June 4, 2018
NEWS ANALYSIS — GameStop, along with other entertainment retailers, is attempting to sustain its national retail footprint in part by selling popular culture items such as action figures, posters, T-shirts and other collectibles.
It’s a business strategy fraught with risk and reward.
GameStop’s collectibles business increased 24.4% to $142.4 million in its most-recent fiscal period, driven by continued expansion of licensed merchandise offerings and unique product offerings.
Trans World Entertainment Corp.’s f.y.e. chain reported a 3% increase “lifestyle” sales, which partially offset a 17% decline in video, music and video games. The lifestyle category represented 49.5% of revenue for the quarter, up from 42% a year ago.
“We are focused on efforts to differentiate our entertainment merchandise towards creating a unique specialty retailing experience of choice for families and fans of pop culture,” CEO Mike Feurer said on the company’s May 29 fiscal call.
Feurer said the changing merchandise point-of-view at f.y.e. is based in part on reinforcing the chain’s credibility with customers, while enabling it to better connect “personally with welcomed frequency.”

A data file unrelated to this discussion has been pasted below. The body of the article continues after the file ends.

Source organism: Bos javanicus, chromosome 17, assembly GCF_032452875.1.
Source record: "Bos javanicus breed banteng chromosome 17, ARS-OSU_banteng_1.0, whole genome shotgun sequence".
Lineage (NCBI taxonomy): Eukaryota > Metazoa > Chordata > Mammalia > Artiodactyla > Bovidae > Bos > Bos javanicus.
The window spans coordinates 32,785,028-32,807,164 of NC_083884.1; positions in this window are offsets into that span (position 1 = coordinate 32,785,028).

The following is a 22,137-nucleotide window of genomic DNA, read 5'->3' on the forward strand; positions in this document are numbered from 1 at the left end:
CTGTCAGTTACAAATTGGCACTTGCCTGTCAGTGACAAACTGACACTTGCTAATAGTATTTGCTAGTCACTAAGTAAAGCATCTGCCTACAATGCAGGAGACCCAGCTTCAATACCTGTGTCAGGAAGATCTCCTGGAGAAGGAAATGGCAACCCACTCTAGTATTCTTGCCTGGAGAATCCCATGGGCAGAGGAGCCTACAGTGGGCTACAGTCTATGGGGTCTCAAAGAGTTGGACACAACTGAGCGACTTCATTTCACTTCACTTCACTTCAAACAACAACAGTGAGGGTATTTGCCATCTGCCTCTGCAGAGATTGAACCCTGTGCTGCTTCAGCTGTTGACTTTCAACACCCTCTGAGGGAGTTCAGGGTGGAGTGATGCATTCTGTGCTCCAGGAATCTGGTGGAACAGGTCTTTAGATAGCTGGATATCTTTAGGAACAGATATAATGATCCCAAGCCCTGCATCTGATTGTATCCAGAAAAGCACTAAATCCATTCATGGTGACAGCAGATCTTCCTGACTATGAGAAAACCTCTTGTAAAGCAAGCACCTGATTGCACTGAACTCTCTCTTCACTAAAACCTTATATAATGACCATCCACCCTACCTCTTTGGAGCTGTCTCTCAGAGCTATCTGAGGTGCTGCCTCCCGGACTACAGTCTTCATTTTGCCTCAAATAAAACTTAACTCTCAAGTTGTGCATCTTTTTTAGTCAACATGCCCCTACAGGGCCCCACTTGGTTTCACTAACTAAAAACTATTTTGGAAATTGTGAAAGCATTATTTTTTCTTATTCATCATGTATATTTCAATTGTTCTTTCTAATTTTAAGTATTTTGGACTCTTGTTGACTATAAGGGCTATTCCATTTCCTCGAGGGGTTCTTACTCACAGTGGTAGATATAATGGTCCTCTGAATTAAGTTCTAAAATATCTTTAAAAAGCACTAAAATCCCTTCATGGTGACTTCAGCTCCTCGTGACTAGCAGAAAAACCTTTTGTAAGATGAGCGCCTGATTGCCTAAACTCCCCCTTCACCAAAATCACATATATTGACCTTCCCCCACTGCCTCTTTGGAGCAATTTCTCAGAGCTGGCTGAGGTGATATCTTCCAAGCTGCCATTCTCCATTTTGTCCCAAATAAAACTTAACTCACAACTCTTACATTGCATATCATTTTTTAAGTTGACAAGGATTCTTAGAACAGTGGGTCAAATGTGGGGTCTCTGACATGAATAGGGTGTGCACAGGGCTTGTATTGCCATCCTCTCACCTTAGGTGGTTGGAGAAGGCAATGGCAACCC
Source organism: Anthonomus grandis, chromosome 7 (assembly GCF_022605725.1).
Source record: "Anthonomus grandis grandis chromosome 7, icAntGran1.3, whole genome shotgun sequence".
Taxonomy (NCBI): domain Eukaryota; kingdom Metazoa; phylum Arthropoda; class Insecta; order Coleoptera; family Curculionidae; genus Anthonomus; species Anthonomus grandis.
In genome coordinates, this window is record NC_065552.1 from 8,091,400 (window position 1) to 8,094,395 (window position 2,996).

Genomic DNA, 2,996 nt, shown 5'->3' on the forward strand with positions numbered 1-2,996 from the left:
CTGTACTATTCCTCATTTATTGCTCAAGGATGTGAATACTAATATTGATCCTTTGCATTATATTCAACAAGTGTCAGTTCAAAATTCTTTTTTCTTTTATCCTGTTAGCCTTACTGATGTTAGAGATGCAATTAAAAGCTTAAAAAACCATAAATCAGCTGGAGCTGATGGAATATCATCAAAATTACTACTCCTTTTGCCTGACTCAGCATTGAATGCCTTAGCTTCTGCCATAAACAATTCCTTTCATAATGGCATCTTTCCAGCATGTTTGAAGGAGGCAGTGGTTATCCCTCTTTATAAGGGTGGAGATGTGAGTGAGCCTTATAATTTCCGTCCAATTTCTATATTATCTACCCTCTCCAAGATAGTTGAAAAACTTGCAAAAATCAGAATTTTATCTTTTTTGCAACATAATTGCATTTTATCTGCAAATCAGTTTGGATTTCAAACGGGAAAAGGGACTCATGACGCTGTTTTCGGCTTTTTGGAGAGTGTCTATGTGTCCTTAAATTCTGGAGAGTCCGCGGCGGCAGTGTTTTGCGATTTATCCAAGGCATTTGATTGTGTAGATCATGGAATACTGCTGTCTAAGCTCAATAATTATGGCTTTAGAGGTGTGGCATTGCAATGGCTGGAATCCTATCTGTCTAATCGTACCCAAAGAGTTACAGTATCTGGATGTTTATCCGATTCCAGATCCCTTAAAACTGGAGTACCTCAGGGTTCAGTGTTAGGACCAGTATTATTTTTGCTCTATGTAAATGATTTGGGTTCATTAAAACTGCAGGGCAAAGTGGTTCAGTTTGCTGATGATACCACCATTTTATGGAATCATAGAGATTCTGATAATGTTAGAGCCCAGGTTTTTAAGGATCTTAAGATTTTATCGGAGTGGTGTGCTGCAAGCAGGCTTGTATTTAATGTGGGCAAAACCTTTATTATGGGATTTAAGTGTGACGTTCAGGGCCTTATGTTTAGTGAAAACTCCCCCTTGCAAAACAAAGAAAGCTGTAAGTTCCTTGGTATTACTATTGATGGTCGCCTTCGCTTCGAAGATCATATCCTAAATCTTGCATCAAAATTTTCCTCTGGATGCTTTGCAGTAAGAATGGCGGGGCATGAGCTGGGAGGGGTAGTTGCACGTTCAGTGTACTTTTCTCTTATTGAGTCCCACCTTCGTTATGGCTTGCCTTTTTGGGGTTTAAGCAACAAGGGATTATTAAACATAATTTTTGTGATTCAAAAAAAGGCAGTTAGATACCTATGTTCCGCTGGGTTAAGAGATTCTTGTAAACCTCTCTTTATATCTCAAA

Maybe, but retail chains Hastings Entertainment and MovieStop tried similar approaches focusing on trend merchandise and failed.
Acquired in 2014 by the company that runs Elvis Presley’s Graceland estate, as well as Prince’s pending Paisely Park in Minneapolis, Hastings and MovieStop turned their focus away from home video to consumables, trend, comics, electronics, hobbies and books. Hastings said it generated $100 million annually in book sales.
“We are hopeful that we are on the right path,” Jim Litwak, president of the combined companies, said at the time.
He wasn’t on the right path. Both chains halted operations in 2016, shuttering a combined 162 stores nationwide.
But Michael Pachter, media analyst with Wedbush Securites in Los Angeles, contends GameStop can succeed with trend.
“The real difference is that the core customer for GameStop is an almost perfect overlap with the core memorabilia collector,” said Pachter. “The foot traffic provides a cross-selling opportunity.”
The analyst cautioned the trend category is significant for GameStop but not a gamechanger. He said collectibles generated 7% of total sales in 2017, with 9% projected for this year.
“That seems sustainable,” Pachter said.